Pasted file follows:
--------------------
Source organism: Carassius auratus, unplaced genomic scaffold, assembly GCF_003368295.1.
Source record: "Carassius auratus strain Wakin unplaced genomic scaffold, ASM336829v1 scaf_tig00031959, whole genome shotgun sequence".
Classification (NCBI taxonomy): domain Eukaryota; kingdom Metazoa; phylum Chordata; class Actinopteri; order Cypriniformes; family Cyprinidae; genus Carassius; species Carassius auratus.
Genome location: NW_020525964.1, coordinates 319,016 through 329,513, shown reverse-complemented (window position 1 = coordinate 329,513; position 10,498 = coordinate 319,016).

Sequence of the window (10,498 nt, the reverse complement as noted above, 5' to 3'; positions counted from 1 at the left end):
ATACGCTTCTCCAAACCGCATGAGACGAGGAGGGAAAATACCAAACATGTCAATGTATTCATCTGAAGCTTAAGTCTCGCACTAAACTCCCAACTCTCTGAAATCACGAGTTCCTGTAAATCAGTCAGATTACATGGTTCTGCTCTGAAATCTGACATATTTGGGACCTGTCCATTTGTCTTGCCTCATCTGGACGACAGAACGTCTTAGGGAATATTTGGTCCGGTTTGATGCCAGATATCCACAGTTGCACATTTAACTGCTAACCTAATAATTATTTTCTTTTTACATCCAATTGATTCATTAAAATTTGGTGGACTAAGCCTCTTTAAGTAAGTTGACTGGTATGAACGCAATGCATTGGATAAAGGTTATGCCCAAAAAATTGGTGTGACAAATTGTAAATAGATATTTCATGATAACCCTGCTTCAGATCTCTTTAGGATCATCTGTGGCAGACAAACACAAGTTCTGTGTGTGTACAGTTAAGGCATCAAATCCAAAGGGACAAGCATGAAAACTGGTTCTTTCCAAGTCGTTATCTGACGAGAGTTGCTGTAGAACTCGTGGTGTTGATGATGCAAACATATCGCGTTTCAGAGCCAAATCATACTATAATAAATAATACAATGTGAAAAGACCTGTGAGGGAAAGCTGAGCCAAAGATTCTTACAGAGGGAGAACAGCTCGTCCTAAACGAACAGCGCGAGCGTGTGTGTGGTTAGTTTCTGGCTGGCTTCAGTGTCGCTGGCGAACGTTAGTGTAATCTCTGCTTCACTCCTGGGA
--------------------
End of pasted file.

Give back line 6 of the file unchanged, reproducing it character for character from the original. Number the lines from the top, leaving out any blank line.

ATACGCTTCTCCAAACCGCATGAGACGAGGAGGGAAAATACCAAACATGTCAATGTATTCATCTGAAGCTTAAGTCTCGCACTAAACTCCCAACTCTCTGAAATCACGAGTTCCTGTAAATCAGTCAGATTACATGGTTCTGCTCTGAAATCTGACATATTTGGGACCTGTCCATTTGTCTTGCCTCATCTGGACGACAGAACGTCTTAGGGAATATTTGGTCCGGTTTGATGCCAGATATCCACAGTTGCACATTTAACTGCTAACCTAATAATTATTTTCTTTTTACATCCAATTGATTCATTAAAATTTGGTGGACTAAGCCTCTTTAAGTAAGTTGACTGGTATGAACGCAATGCATTGGATAAAGGTTATGCCCAAAAAATTGGTGTGACAAATTGTAAATAGATATTTCATGATAACCCTGCTTCAGATCTCTTTAGGATCATCTGTGGCAGACAAACACAAGTTCTGTGTGTGTACAGTTAAGGCATCAAATCCAAAGGGACAAGCATGAAAACTGGTTCTTTCCAAGTCGTTATCTGACGAGAGTTGCTGTAGAACTCGTGGTGTTGATGATGCAAACATATCGCGTTTCAGAGCCAAATCATACTATAATAAATAATACAATGTGAAAAGACCTGTGAGGGAAAGCTGAGCCAAAGATTCTTACAGAGGGAGAACAGCTCGTCCTAAACGAACAGCGCGAGCGTGTGTGTGGTTAGTTTCTGGCTGGCTTCAGTGTCGCTGGCGAACGTTAGTGTAATCTCTGCTTCACTCCTGGGA